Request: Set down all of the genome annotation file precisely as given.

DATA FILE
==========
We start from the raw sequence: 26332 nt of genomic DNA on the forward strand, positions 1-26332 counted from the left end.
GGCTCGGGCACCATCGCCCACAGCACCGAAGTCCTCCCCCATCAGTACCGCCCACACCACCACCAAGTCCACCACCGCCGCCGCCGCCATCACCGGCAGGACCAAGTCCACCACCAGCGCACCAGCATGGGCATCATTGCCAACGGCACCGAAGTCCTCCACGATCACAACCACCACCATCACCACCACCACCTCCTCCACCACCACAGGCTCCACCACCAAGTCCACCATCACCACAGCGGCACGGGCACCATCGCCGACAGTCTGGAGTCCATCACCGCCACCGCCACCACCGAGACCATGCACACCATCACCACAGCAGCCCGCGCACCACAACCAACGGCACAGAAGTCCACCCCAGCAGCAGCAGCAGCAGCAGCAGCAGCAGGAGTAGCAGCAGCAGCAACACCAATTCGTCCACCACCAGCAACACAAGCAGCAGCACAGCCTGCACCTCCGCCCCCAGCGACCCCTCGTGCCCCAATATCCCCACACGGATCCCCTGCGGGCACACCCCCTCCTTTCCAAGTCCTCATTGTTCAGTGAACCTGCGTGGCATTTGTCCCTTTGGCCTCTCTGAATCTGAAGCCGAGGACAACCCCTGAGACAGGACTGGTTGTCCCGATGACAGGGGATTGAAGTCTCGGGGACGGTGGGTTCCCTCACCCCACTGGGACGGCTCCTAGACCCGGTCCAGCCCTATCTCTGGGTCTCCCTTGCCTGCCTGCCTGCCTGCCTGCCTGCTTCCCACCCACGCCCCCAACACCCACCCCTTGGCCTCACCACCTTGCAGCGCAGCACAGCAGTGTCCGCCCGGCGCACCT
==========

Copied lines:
We start from the raw sequence: 26332 nt of genomic DNA on the forward strand, positions 1-26332 counted from the left end.
GGCTCGGGCACCATCGCCCACAGCACCGAAGTCCTCCCCCATCAGTACCGCCCACACCACCACCAAGTCCACCACCGCCGCCGCCGCCATCACCGGCAGGACCAAGTCCACCACCAGCGCACCAGCATGGGCATCATTGCCAACGGCACCGAAGTCCTCCACGATCACAACCACCACCATCACCACCACCACCTCCTCCACCACCACAGGCTCCACCACCAAGTCCACCATCACCACAGCGGCACGGGCACCATCGCCGACAGTCTGGAGTCCATCACCGCCACCGCCACCACCGAGACCATGCACACCATCACCACAGCAGCCCGCGCACCACAACCAACGGCACAGAAGTCCACCCCAGCAGCAGCAGCAGCAGCAGCAGCAGCAGGAGTAGCAGCAGCAGCAACACCAATTCGTCCACCACCAGCAACACAAGCAGCAGCACAGCCTGCACCTCCGCCCCCAGCGACCCCTCGTGCCCCAATATCCCCACACGGATCCCCTGCGGGCACACCCCCTCCTTTCCAAGTCCTCATTGTTCAGTGAACCTGCGTGGCATTTGTCCCTTTGGCCTCTCTGAATCTGAAGCCGAGGACAACCCCTGAGACAGGACTGGTTGTCCCGATGACAGGGGATTGAAGTCTCGGGGACGGTGGGTTCCCTCACCCCACTGGGACGGCTCCTAGACCCGGTCCAGCCCTATCTCTGGGTCTCCCTTGCCTGCCTGCCTGCCTGCCTGCCTGCTTCCCACCCACGCCCCCAACACCCACCCCTTGGCCTCACCACCTTGCAGCGCAGCACAGCAGTGTCCGCCCGGCGCACCT